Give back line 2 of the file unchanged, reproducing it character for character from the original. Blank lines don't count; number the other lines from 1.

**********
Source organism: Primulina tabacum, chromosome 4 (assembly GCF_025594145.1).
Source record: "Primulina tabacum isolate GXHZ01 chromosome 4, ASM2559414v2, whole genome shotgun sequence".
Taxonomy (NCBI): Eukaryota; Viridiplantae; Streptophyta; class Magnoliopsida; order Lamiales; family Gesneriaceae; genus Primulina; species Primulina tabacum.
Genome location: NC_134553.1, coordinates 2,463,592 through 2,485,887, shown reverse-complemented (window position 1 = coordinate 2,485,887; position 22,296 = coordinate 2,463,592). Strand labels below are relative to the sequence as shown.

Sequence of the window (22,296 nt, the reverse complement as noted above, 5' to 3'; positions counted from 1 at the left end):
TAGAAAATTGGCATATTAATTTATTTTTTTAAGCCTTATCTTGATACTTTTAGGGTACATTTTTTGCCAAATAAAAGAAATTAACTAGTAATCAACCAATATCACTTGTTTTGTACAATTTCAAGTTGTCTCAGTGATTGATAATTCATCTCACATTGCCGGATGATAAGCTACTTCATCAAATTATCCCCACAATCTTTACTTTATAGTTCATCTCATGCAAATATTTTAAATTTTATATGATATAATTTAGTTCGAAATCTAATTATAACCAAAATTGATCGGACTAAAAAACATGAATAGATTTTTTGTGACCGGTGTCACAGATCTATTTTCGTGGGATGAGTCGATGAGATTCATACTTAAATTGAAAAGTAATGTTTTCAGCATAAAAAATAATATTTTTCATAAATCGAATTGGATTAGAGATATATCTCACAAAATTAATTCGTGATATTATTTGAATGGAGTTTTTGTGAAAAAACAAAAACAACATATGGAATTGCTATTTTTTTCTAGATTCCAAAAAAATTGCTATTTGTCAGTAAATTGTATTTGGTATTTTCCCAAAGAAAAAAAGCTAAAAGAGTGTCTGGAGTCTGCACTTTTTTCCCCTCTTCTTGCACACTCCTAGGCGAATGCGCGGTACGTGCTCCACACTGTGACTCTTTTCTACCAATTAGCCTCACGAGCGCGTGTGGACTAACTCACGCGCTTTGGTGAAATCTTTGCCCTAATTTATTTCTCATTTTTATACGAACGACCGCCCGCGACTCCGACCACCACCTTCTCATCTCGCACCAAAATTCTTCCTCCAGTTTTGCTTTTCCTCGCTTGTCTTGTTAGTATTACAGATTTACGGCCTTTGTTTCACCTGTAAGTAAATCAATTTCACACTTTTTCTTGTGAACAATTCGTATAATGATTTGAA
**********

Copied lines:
Source record: "Primulina tabacum isolate GXHZ01 chromosome 4, ASM2559414v2, whole genome shotgun sequence".